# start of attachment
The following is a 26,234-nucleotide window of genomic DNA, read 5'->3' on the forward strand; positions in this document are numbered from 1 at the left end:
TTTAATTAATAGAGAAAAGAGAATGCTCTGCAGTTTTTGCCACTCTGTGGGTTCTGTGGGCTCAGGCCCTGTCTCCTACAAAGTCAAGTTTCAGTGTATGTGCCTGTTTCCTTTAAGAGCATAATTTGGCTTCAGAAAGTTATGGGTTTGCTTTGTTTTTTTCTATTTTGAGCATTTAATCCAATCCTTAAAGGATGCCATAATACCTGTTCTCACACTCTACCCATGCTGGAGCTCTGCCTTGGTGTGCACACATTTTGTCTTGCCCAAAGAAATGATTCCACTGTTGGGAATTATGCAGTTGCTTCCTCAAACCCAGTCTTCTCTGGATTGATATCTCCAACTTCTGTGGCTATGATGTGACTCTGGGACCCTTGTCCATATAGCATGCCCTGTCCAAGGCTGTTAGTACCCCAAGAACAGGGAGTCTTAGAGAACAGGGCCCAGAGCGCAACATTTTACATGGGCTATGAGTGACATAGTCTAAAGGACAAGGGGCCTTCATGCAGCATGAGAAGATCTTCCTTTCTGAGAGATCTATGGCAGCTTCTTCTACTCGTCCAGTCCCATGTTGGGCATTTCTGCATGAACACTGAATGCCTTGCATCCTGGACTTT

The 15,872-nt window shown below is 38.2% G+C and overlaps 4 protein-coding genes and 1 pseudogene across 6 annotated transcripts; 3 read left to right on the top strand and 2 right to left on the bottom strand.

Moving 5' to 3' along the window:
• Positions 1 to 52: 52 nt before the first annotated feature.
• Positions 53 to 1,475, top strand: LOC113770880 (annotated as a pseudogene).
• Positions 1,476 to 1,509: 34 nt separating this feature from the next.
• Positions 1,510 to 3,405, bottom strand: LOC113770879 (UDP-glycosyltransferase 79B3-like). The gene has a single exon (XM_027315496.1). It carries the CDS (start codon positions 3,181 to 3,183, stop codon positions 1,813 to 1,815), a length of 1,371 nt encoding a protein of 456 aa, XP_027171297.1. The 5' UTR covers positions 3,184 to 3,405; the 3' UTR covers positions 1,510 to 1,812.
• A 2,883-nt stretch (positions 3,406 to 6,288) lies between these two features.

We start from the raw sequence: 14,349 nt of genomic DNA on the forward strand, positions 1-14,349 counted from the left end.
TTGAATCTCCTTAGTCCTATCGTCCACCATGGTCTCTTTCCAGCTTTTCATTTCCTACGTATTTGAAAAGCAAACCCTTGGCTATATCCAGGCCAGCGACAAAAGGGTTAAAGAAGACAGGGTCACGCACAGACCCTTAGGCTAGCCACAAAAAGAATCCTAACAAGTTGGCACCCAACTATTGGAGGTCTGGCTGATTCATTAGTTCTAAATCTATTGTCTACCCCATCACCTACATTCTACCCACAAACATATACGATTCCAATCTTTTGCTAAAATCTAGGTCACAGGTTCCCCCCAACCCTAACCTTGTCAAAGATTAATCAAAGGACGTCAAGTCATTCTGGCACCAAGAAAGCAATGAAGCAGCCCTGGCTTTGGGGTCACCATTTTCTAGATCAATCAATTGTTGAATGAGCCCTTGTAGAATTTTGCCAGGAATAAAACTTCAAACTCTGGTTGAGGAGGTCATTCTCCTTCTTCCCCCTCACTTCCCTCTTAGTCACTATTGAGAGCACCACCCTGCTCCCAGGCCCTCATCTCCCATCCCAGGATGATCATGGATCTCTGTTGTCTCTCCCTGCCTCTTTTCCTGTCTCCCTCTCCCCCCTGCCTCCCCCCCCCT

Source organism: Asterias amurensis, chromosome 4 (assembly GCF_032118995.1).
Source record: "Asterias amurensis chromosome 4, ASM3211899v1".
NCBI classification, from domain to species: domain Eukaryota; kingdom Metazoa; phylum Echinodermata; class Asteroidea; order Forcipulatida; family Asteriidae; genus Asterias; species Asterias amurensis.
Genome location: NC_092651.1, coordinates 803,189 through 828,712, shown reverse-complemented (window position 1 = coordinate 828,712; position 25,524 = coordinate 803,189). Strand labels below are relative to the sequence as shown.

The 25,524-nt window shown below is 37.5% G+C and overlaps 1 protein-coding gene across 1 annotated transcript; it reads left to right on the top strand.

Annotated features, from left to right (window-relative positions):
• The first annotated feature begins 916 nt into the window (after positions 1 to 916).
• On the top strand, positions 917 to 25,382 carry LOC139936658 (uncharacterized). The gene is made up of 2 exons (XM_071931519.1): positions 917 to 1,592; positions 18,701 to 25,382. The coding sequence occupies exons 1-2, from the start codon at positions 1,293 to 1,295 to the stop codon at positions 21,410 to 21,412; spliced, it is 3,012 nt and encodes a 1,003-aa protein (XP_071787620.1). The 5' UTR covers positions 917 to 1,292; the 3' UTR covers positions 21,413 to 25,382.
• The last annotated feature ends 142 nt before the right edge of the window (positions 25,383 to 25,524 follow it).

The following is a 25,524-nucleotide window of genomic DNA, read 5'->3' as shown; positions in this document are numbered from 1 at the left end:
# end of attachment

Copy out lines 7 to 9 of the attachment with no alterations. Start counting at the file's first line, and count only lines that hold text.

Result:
• Positions 1,476 to 1,509: 34 nt separating this feature from the next.
• Positions 1,510 to 3,405, bottom strand: LOC113770879 (UDP-glycosyltransferase 79B3-like). The gene has a single exon (XM_027315496.1). It carries the CDS (start codon positions 3,181 to 3,183, stop codon positions 1,813 to 1,815), a length of 1,371 nt encoding a protein of 456 aa, XP_027171297.1. The 5' UTR covers positions 3,184 to 3,405; the 3' UTR covers positions 1,510 to 1,812.
• A 2,883-nt stretch (positions 3,406 to 6,288) lies between these two features.